My 6 Big Things: Chelsea Handler shares her quirks, life hacks
She's the next guest of our "My 6 Big Things" series.
Once a month, as a Saturday treat, Axios checks in with the world's most interesting and consequential people on their passions, quirks and life hacks.
Today, with the help of my colleagues Evan Ryan and Molly Mitchell, our breakfast conversation is with comedian and activist Chelsea Handler, whose "Chelsea" talk show drops on Netflix on Fridays @ noon PT. See "My 6 Big Things" from Instagram co-founder Kevin Systrom.
Following months of controversies, Uber's search for a COO has now grown to a hunt for a new CEO following Travis Kalanick's resignation on Tuesday. Here are some of the names that have been floated as possible candidates, and the list will surely shift as the search continues:
Uber on Tuesday disclosed the findings of a months-long investigation into its myriad workplace issues and announced CEO Travis Kalanick would take a leave of absence.
The investigation, led by former U.S. Attorney General Eric Holder, was sparked by an ex-employee's published account of sexual harassment and discrimination she experienced during her year working at Uber. It would include around 200 interviews and a detailed document review. The investigation findings cap a chaotic saga resulting in several executive departures, multiple rounds of revelations about the company's brash and fratty culture, and continued questions about Uber's future.
Republican Greg Gianforte defeats Democrat Rob Quist in special election for the Montana House seat previously held by Ryan Zinke, now Secretary of the Interior.
In case you missed it: Gianforte allegedly body-slammed a reporter on the eve of the election. Read more about that.
Note: An estimated 60% of the vote came in early, prior to Wednesday's incident.
President Trump jets off today on his first foreign trip — and it's a doozy. Over nine days, he's tackling five countries, three major world religions, and two core American alliances. Here's a quick look at the biggest items on the itinerary:
Dozens of Republicans in both the House and the Senate have publicly said they either oppose or are unsure about the House health care bill championed by Speaker Paul Ryan. While some of these members are hardline conservatives who say the bill is just Obamacare-lite, others represent states and districts that have seen the largest decreases in the uninsured rate under Obamacare.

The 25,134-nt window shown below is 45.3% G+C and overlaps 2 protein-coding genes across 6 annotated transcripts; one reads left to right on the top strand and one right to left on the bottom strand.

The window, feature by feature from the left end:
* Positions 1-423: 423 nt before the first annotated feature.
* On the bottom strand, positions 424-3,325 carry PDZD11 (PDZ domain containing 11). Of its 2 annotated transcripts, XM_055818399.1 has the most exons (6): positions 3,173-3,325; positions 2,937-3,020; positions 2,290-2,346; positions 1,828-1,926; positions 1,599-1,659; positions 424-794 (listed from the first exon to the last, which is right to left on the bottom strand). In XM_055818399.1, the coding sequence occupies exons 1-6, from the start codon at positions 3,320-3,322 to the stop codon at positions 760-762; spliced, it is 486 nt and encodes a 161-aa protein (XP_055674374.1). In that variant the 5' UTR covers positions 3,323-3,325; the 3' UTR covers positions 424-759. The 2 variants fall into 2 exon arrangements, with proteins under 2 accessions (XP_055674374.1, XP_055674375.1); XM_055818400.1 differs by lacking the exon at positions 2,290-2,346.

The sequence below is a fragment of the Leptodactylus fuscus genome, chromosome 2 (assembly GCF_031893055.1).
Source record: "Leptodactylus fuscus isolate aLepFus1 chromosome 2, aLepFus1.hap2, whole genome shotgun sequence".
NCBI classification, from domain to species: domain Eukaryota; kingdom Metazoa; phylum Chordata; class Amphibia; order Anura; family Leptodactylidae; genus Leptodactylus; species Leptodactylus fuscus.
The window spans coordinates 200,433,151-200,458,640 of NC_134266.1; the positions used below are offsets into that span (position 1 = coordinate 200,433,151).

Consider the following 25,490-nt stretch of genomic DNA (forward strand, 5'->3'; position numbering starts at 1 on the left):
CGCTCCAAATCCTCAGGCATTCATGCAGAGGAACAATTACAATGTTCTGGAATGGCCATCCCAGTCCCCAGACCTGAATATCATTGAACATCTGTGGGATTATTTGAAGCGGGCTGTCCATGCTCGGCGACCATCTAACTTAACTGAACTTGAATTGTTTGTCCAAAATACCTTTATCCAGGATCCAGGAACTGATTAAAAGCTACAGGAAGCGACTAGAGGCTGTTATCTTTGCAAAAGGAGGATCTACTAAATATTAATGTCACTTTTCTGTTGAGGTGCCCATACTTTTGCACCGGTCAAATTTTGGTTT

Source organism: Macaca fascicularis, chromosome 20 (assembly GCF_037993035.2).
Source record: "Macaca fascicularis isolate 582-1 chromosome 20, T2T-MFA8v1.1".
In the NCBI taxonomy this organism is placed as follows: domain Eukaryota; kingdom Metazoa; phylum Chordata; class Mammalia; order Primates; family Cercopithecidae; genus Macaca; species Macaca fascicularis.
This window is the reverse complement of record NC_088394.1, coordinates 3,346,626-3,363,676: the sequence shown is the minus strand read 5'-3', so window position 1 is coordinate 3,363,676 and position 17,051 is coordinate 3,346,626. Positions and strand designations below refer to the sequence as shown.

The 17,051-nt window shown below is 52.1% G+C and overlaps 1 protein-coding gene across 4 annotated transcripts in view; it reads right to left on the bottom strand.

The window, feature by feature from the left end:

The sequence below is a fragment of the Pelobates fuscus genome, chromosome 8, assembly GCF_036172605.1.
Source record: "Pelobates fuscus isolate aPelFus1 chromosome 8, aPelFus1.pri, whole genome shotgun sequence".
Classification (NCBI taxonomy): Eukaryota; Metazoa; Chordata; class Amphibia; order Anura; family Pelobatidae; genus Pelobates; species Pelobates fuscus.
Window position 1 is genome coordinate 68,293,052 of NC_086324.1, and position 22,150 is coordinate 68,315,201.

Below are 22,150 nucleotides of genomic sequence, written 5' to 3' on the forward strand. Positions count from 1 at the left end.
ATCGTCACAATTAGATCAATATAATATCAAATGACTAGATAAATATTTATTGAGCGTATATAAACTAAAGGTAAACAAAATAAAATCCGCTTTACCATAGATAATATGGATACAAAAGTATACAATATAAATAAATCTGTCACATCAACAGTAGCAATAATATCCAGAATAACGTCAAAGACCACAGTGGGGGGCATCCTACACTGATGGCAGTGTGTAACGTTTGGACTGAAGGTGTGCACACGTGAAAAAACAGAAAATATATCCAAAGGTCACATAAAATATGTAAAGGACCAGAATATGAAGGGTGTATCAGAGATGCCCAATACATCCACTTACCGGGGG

We've mapped out the drop in the uninsured rate on both a state and county level between 2013 and 2016, or from the year before Obamacare was implemented until last year. We then looked at how this decrease in the uninsured rate compares with detractors (we used an excellent list compiled by the Washington Post). While there are some conservative exceptions, most of the wavering Republicans represent voters who could have a lot to lose.
Data: Enroll America, Civis Analytics; Chart: Andrew Witherspoon, Gerald Rich / Axios
Truck drivers will be some of the first people to lose jobs as automation technology spreads.
A push by companies like Uber to automate heavy trucks through a combination of artificial intelligence and robotics raises questions for millions of drivers brought into the profession by the promise of a steady job. Will they be employed behind the wheel five years from now? Or will robots be doing it instead?
And if you think this is a niche problem, think again. The impact of self-driving trucks would be felt in communities around the country — especially Trump country.
How it could play out:
Why truck drivers may not need to panic just yet:
What the industry can do about it: Companies that know they will play a role in automation could identify cities that will experience significant displacement and focus a response there, such as programs to retrain workers, said Sharp.
What government could do about it: Government could help fund training programs to help drivers transition to other jobs or take on new roles in a more-automated trucking industry. The issue is on the radar of federal lawmakers. Senate Commerce Committee Chairman John Thune told Axios last week that policymakers "ought to take into consideration, figure out and plan in advance knowing full well that there are going to be some potential impacts on the labor market if this technology becomes fully operational and fielded."
The bottom line: Automation is a fact of life across the economy: ATMs replaced bank tellers, switchboards replaced telephone operators and industrial robots have become fixtures in factories. The trucking industry's transformation is coming, and drivers around the country will have to grapple with what it means for their futures.